I thought my business was going to crumble than actually grew. I'm very happy to be talking with you and just the more we can grow fitness experts and nutrition experts and therapist and doctors and whoever wants to help, the more we can grow this positive energy around, yes we want to change habits. That can be challenging. We also want to feel good and take care of ourselves. Only good can grow out of that.

Dave: I appreciate right off the bat you being open and honest about your own struggles because sometimes I know for me and tell me if you feel the same as a, "fitness expert," there is this draw to feel or to put on a show that we're perfect and have everything together. I've never met anyone that has this altogether. I like that right off the bat you're open and honest and said you've been there, you struggled with these diets before and this is how you come out the other side.

Rebecca: I actually had a client once say, "No offense and don't take this the wrong way but I actually like you because you're not skinny." It's like, "Okay, thanks." Of course as she got further along she said, "I realized that where I phrased that was wrong.

It's like you are comfortable in your own body and that's what I'm striving to be." I had another client who happen to Facebook friend me and she's like, "How could you put that picture of you cannon-balling in the pool on Facebook?" I'm thinking, "Hey, that was rude. How dare I show my body?"

She's like, "No, seriously. How did you do that? I want to learn. I want to learn how I can be more confident and just let a picture be a picture. Even if it doesn't look perfect or even I don't like the picture be okay that that was me having fun and just let it go."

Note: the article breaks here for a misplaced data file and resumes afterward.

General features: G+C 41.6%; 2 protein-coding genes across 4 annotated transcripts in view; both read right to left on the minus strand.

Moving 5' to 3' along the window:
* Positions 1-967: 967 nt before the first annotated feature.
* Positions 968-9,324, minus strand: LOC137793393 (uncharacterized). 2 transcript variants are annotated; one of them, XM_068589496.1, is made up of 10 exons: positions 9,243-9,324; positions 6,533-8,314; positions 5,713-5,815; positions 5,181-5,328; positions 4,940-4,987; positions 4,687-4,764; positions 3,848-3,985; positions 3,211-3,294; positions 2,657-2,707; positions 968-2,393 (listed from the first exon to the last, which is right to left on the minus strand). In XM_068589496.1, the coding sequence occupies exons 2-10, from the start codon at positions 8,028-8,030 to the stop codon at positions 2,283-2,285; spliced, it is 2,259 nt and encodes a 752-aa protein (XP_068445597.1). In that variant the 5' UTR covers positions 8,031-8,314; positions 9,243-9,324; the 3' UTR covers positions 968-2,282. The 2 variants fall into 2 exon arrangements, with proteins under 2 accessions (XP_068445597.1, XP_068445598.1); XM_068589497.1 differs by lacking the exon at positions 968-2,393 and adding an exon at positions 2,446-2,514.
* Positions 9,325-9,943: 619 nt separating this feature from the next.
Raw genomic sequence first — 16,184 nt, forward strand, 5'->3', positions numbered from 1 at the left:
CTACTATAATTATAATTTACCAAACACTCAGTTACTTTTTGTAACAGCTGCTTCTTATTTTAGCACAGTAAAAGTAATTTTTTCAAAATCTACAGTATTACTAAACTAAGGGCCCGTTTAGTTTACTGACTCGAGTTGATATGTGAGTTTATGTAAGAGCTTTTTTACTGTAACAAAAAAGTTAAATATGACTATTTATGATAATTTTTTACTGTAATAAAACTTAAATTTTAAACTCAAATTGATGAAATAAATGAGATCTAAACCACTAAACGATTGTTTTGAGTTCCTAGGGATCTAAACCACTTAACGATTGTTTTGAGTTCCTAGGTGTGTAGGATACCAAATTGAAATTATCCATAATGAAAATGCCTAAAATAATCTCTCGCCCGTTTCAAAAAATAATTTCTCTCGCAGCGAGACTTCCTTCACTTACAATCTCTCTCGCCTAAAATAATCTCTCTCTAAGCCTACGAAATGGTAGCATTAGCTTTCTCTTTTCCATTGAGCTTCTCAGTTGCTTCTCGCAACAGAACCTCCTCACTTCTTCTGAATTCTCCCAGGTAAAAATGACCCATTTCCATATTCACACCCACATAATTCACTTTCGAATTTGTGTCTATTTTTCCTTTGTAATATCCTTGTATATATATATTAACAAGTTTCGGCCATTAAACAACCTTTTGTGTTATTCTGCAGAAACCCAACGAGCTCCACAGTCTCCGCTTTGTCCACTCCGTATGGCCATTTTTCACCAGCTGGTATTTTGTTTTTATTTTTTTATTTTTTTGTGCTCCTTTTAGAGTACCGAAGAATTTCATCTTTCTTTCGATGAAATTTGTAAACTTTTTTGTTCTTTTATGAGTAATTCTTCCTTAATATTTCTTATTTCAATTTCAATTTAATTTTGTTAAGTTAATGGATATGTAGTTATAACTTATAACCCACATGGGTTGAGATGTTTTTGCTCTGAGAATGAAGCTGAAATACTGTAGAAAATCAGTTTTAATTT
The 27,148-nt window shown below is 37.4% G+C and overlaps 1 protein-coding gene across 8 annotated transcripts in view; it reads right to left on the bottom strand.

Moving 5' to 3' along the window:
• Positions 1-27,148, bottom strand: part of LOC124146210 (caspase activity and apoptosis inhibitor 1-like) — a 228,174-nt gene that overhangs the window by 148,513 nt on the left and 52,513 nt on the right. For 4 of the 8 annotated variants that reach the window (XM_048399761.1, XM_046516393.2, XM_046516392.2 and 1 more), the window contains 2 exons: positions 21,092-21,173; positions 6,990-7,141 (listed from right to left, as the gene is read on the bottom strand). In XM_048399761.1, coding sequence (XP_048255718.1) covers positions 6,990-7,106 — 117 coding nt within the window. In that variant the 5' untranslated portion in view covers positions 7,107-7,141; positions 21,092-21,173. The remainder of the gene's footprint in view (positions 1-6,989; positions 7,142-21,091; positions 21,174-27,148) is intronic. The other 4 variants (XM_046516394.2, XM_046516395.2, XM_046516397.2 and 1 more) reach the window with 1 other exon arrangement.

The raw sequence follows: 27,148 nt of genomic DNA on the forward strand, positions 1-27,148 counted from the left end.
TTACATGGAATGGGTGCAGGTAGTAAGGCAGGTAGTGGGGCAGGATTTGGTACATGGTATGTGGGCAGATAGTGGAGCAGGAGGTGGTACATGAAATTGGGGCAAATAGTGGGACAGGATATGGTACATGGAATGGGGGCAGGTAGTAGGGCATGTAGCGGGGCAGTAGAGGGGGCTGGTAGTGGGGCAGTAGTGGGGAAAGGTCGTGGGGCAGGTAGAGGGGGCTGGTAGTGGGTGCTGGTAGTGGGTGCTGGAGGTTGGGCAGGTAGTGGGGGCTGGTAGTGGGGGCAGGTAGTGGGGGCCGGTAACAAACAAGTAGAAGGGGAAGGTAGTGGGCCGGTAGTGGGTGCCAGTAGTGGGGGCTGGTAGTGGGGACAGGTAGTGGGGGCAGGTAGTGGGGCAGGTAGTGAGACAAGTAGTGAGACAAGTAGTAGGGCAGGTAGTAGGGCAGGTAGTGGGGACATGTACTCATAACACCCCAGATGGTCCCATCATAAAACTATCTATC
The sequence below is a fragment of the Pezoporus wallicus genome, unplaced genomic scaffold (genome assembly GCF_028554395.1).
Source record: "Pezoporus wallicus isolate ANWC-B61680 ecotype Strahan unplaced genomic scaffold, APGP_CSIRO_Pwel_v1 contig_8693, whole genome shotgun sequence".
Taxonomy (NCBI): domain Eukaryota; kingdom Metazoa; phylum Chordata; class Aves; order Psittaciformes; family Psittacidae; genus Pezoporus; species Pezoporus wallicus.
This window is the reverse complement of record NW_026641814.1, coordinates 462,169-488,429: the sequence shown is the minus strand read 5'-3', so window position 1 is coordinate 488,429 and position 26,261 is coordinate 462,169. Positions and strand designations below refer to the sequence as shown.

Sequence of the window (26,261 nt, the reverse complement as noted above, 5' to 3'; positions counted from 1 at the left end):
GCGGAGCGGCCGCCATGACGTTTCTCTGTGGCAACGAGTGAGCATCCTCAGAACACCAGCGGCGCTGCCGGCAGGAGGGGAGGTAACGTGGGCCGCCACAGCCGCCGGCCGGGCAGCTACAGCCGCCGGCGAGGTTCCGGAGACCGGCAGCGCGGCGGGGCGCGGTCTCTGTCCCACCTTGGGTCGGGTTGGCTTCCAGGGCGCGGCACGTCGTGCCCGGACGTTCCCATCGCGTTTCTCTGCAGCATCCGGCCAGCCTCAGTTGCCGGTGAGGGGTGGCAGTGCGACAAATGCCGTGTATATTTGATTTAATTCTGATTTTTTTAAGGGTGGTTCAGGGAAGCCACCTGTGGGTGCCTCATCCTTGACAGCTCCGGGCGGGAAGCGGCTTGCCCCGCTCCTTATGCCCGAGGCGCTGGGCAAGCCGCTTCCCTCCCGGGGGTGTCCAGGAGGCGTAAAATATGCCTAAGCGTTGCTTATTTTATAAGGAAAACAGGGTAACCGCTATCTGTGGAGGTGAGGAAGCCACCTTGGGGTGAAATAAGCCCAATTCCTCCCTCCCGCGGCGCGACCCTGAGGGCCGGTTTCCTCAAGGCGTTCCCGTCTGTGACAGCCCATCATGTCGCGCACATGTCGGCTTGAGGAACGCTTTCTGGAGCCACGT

I definitely had my vulnerabilities and I think that if we realized that we're all in this together that we're not just experts on some pedestal saying, "You, you, you. Do this." It will actually be much more likely to help people and I think people who really go into the health and wellness space forever, that's what they want.

We get our wiggles out of helping people get what they want in life or even sometimes you might have noticed this too. You catch someone and they didn't finish their work with you but you know what you did with them was what they needed at the time. You just hope that they are out there and they are going to figure it out and you can make peace with the fact that when you were with them you guided them the best you could.

Dave: That's one thing that really excites me about doing this podcast in particular is that the questions come from our actual listeners and I can't tell you how many times I'll post an episode and then maybe even a question that I've never even thought about myself and then I'll get dozens of emails saying, "That was speaking to me," or I couldn't have said that better. We just know that there's hundreds or thousands or millions of people out there that are struggling with all these different things so let's bring it to the surface. Let's talk about it and let's figure out a solution that works for all those different individuals.